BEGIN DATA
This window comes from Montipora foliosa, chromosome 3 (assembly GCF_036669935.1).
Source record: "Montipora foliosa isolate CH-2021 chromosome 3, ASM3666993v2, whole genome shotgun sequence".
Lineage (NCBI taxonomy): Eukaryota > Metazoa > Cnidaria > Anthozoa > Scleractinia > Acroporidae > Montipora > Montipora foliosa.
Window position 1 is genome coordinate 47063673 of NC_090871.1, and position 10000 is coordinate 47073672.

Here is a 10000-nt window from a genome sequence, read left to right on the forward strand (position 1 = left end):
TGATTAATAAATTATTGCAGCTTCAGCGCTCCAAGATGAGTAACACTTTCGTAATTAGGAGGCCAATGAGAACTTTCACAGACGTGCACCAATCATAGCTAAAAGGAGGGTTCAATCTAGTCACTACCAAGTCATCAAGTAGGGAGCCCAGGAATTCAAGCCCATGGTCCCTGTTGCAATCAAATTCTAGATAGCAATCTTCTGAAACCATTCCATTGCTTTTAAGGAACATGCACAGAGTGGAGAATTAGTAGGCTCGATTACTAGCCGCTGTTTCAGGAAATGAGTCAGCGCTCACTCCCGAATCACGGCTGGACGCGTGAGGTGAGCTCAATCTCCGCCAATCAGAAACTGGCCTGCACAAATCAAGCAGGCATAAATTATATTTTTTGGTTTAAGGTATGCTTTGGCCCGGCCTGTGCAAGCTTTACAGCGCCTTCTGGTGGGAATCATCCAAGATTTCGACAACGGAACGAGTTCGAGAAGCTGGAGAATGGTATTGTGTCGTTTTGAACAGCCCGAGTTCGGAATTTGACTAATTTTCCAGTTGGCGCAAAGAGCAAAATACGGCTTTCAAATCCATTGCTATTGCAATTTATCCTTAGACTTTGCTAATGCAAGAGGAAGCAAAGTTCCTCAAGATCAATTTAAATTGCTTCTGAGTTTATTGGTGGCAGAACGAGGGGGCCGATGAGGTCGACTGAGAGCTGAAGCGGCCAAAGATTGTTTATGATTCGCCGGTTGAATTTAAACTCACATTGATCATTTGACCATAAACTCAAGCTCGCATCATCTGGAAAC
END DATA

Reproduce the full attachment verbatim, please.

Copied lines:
This window comes from Montipora foliosa, chromosome 3 (assembly GCF_036669935.1).
Source record: "Montipora foliosa isolate CH-2021 chromosome 3, ASM3666993v2, whole genome shotgun sequence".
Lineage (NCBI taxonomy): Eukaryota > Metazoa > Cnidaria > Anthozoa > Scleractinia > Acroporidae > Montipora > Montipora foliosa.
Window position 1 is genome coordinate 47063673 of NC_090871.1, and position 10000 is coordinate 47073672.

Here is a 10000-nt window from a genome sequence, read left to right on the forward strand (position 1 = left end):
TGATTAATAAATTATTGCAGCTTCAGCGCTCCAAGATGAGTAACACTTTCGTAATTAGGAGGCCAATGAGAACTTTCACAGACGTGCACCAATCATAGCTAAAAGGAGGGTTCAATCTAGTCACTACCAAGTCATCAAGTAGGGAGCCCAGGAATTCAAGCCCATGGTCCCTGTTGCAATCAAATTCTAGATAGCAATCTTCTGAAACCATTCCATTGCTTTTAAGGAACATGCACAGAGTGGAGAATTAGTAGGCTCGATTACTAGCCGCTGTTTCAGGAAATGAGTCAGCGCTCACTCCCGAATCACGGCTGGACGCGTGAGGTGAGCTCAATCTCCGCCAATCAGAAACTGGCCTGCACAAATCAAGCAGGCATAAATTATATTTTTTGGTTTAAGGTATGCTTTGGCCCGGCCTGTGCAAGCTTTACAGCGCCTTCTGGTGGGAATCATCCAAGATTTCGACAACGGAACGAGTTCGAGAAGCTGGAGAATGGTATTGTGTCGTTTTGAACAGCCCGAGTTCGGAATTTGACTAATTTTCCAGTTGGCGCAAAGAGCAAAATACGGCTTTCAAATCCATTGCTATTGCAATTTATCCTTAGACTTTGCTAATGCAAGAGGAAGCAAAGTTCCTCAAGATCAATTTAAATTGCTTCTGAGTTTATTGGTGGCAGAACGAGGGGGCCGATGAGGTCGACTGAGAGCTGAAGCGGCCAAAGATTGTTTATGATTCGCCGGTTGAATTTAAACTCACATTGATCATTTGACCATAAACTCAAGCTCGCATCATCTGGAAAC